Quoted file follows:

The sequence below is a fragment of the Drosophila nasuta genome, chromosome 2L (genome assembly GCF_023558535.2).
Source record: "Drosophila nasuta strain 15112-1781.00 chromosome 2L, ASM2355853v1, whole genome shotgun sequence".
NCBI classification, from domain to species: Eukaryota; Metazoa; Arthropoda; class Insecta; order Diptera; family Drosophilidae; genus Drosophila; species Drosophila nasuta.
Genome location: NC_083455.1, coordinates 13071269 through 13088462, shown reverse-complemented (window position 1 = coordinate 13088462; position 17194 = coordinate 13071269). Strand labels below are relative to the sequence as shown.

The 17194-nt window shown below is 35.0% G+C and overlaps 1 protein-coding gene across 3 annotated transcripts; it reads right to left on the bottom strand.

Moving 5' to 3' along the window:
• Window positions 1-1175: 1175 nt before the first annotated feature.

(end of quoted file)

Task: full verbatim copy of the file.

The sequence below is a fragment of the Drosophila nasuta genome, chromosome 2L (genome assembly GCF_023558535.2).
Source record: "Drosophila nasuta strain 15112-1781.00 chromosome 2L, ASM2355853v1, whole genome shotgun sequence".
NCBI classification, from domain to species: Eukaryota; Metazoa; Arthropoda; class Insecta; order Diptera; family Drosophilidae; genus Drosophila; species Drosophila nasuta.
Genome location: NC_083455.1, coordinates 13071269 through 13088462, shown reverse-complemented (window position 1 = coordinate 13088462; position 17194 = coordinate 13071269). Strand labels below are relative to the sequence as shown.

The 17194-nt window shown below is 35.0% G+C and overlaps 1 protein-coding gene across 3 annotated transcripts; it reads right to left on the bottom strand.

Moving 5' to 3' along the window:
• Window positions 1-1175: 1175 nt before the first annotated feature.